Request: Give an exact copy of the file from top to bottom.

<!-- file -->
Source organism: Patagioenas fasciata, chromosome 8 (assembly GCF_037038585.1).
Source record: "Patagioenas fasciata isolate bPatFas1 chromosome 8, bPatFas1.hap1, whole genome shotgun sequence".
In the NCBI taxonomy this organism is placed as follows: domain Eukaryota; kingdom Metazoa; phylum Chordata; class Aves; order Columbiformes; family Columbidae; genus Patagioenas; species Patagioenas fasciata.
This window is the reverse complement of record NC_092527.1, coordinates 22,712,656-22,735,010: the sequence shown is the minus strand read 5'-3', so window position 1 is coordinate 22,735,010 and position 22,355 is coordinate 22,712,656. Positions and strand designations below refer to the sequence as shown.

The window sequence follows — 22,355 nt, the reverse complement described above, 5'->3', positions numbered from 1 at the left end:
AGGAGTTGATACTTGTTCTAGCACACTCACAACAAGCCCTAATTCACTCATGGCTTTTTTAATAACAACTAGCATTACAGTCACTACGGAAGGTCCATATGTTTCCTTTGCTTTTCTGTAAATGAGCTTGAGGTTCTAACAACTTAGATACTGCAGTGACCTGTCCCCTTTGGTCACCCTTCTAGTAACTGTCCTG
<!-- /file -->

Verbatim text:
Source organism: Patagioenas fasciata, chromosome 8 (assembly GCF_037038585.1).
Source record: "Patagioenas fasciata isolate bPatFas1 chromosome 8, bPatFas1.hap1, whole genome shotgun sequence".
In the NCBI taxonomy this organism is placed as follows: domain Eukaryota; kingdom Metazoa; phylum Chordata; class Aves; order Columbiformes; family Columbidae; genus Patagioenas; species Patagioenas fasciata.
This window is the reverse complement of record NC_092527.1, coordinates 22,712,656-22,735,010: the sequence shown is the minus strand read 5'-3', so window position 1 is coordinate 22,735,010 and position 22,355 is coordinate 22,712,656. Positions and strand designations below refer to the sequence as shown.

The window sequence follows — 22,355 nt, the reverse complement described above, 5'->3', positions numbered from 1 at the left end:
AGGAGTTGATACTTGTTCTAGCACACTCACAACAAGCCCTAATTCACTCATGGCTTTTTTAATAACAACTAGCATTACAGTCACTACGGAAGGTCCATATGTTTCCTTTGCTTTTCTGTAAATGAGCTTGAGGTTCTAACAACTTAGATACTGCAGTGACCTGTCCCCTTTGGTCACCCTTCTAGTAACTGTCCTG